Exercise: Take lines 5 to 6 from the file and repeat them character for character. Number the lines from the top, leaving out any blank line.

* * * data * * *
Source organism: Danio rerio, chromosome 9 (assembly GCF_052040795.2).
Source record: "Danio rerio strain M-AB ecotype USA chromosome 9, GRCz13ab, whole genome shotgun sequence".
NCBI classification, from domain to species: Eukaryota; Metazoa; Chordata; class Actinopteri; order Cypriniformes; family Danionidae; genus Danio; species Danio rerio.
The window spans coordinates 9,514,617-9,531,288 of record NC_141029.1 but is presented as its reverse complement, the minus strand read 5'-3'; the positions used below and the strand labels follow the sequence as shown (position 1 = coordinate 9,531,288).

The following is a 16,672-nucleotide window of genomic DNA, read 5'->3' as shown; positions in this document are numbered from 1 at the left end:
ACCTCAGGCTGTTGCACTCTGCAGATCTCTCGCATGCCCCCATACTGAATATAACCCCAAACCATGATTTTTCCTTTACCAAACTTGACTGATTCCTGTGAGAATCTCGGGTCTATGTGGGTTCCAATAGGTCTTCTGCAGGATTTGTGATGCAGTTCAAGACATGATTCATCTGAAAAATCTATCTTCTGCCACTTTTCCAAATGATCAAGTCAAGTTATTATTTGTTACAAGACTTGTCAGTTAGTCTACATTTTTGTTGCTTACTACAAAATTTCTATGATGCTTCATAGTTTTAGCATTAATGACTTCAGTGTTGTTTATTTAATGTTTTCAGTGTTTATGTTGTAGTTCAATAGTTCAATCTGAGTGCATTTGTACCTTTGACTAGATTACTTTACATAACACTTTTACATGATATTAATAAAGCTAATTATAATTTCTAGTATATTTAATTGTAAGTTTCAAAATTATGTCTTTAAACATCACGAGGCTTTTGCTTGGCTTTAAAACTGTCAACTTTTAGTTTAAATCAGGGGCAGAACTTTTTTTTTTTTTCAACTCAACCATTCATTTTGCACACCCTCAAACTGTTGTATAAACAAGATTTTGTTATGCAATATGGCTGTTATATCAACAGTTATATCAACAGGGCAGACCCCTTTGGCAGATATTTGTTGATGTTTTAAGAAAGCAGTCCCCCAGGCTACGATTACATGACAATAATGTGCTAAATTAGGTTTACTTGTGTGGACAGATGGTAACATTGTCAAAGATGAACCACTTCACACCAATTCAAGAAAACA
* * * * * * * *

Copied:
The following is a 16,672-nucleotide window of genomic DNA, read 5'->3' as shown; positions in this document are numbered from 1 at the left end:
ACCTCAGGCTGTTGCACTCTGCAGATCTCTCGCATGCCCCCATACTGAATATAACCCCAAACCATGATTTTTCCTTTACCAAACTTGACTGATTCCTGTGAGAATCTCGGGTCTATGTGGGTTCCAATAGGTCTTCTGCAGGATTTGTGATGCAGTTCAAGACATGATTCATCTGAAAAATCTATCTTCTGCCACTTTTCCAAATGATCAAGTCAAGTTATTATTTGTTACAAGACTTGTCAGTTAGTCTACATTTTTGTTGCTTACTACAAAATTTCTATGATGCTTCATAGTTTTAGCATTAATGACTTCAGTGTTGTTTATTTAATGTTTTCAGTGTTTATGTTGTAGTTCAATAGTTCAATCTGAGTGCATTTGTACCTTTGACTAGATTACTTTACATAACACTTTTACATGATATTAATAAAGCTAATTATAATTTCTAGTATATTTAATTGTAAGTTTCAAAATTATGTCTTTAAACATCACGAGGCTTTTGCTTGGCTTTAAAACTGTCAACTTTTAGTTTAAATCAGGGGCAGAACTTTTTTTTTTTTTCAACTCAACCATTCATTTTGCACACCCTCAAACTGTTGTATAAACAAGATTTTGTTATGCAATATGGCTGTTATATCAACAGTTATATCAACAGGGCAGACCCCTTTGGCAGATATTTGTTGATGTTTTAAGAAAGCAGTCCCCCAGGCTACGATTACATGACAATAATGTGCTAAATTAGGTTTACTTGTGTGGACAGATGGTAACATTGTCAAAGATGAACCACTTCACACCAATTCAAGAAAACA